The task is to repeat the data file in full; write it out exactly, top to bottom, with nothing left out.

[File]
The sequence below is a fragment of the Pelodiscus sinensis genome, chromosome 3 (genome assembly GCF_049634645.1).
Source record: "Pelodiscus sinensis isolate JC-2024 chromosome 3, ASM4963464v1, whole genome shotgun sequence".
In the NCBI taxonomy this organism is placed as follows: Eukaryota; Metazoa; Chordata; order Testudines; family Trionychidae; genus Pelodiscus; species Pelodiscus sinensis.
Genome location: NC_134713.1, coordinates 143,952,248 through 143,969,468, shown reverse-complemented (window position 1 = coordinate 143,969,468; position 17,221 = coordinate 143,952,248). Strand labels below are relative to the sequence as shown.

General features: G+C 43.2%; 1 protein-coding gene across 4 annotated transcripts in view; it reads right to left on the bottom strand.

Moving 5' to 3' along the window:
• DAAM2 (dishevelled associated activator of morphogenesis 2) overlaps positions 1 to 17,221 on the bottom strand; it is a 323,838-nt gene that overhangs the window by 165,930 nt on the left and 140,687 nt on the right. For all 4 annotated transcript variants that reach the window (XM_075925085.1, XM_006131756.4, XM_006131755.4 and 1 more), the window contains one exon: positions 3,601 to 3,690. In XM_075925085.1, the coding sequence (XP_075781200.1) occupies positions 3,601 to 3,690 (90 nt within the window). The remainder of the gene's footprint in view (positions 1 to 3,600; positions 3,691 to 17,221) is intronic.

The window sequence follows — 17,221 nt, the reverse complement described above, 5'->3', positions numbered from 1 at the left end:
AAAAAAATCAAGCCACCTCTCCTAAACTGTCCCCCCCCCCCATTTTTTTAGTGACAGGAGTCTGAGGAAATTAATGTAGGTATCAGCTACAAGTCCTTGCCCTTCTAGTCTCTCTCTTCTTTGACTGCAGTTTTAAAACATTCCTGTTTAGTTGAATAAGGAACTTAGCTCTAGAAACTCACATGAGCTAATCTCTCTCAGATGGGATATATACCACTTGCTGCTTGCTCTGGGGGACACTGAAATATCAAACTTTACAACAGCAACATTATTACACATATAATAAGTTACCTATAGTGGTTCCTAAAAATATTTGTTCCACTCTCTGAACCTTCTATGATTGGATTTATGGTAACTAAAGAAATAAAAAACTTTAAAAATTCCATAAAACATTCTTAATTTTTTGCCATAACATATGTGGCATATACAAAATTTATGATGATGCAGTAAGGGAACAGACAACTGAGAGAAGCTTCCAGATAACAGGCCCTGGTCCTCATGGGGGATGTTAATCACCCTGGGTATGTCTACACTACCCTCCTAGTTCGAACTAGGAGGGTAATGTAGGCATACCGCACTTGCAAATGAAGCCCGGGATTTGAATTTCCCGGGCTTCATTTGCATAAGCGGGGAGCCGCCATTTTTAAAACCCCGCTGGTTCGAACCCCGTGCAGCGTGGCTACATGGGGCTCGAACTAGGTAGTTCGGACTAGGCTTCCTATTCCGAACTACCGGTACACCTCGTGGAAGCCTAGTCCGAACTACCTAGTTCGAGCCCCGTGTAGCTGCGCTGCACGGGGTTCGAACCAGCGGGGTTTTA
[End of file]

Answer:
The sequence below is a fragment of the Pelodiscus sinensis genome, chromosome 3 (genome assembly GCF_049634645.1).
Source record: "Pelodiscus sinensis isolate JC-2024 chromosome 3, ASM4963464v1, whole genome shotgun sequence".
In the NCBI taxonomy this organism is placed as follows: Eukaryota; Metazoa; Chordata; order Testudines; family Trionychidae; genus Pelodiscus; species Pelodiscus sinensis.
Genome location: NC_134713.1, coordinates 143,952,248 through 143,969,468, shown reverse-complemented (window position 1 = coordinate 143,969,468; position 17,221 = coordinate 143,952,248). Strand labels below are relative to the sequence as shown.

General features: G+C 43.2%; 1 protein-coding gene across 4 annotated transcripts in view; it reads right to left on the bottom strand.

Moving 5' to 3' along the window:
• DAAM2 (dishevelled associated activator of morphogenesis 2) overlaps positions 1 to 17,221 on the bottom strand; it is a 323,838-nt gene that overhangs the window by 165,930 nt on the left and 140,687 nt on the right. For all 4 annotated transcript variants that reach the window (XM_075925085.1, XM_006131756.4, XM_006131755.4 and 1 more), the window contains one exon: positions 3,601 to 3,690. In XM_075925085.1, the coding sequence (XP_075781200.1) occupies positions 3,601 to 3,690 (90 nt within the window). The remainder of the gene's footprint in view (positions 1 to 3,600; positions 3,691 to 17,221) is intronic.

The window sequence follows — 17,221 nt, the reverse complement described above, 5'->3', positions numbered from 1 at the left end:
AAAAAAATCAAGCCACCTCTCCTAAACTGTCCCCCCCCCCCATTTTTTTAGTGACAGGAGTCTGAGGAAATTAATGTAGGTATCAGCTACAAGTCCTTGCCCTTCTAGTCTCTCTCTTCTTTGACTGCAGTTTTAAAACATTCCTGTTTAGTTGAATAAGGAACTTAGCTCTAGAAACTCACATGAGCTAATCTCTCTCAGATGGGATATATACCACTTGCTGCTTGCTCTGGGGGACACTGAAATATCAAACTTTACAACAGCAACATTATTACACATATAATAAGTTACCTATAGTGGTTCCTAAAAATATTTGTTCCACTCTCTGAACCTTCTATGATTGGATTTATGGTAACTAAAGAAATAAAAAACTTTAAAAATTCCATAAAACATTCTTAATTTTTTGCCATAACATATGTGGCATATACAAAATTTATGATGATGCAGTAAGGGAACAGACAACTGAGAGAAGCTTCCAGATAACAGGCCCTGGTCCTCATGGGGGATGTTAATCACCCTGGGTATGTCTACACTACCCTCCTAGTTCGAACTAGGAGGGTAATGTAGGCATACCGCACTTGCAAATGAAGCCCGGGATTTGAATTTCCCGGGCTTCATTTGCATAAGCGGGGAGCCGCCATTTTTAAAACCCCGCTGGTTCGAACCCCGTGCAGCGTGGCTACATGGGGCTCGAACTAGGTAGTTCGGACTAGGCTTCCTATTCCGAACTACCGGTACACCTCGTGGAAGCCTAGTCCGAACTACCTAGTTCGAGCCCCGTGTAGCTGCGCTGCACGGGGTTCGAACCAGCGGGGTTTTA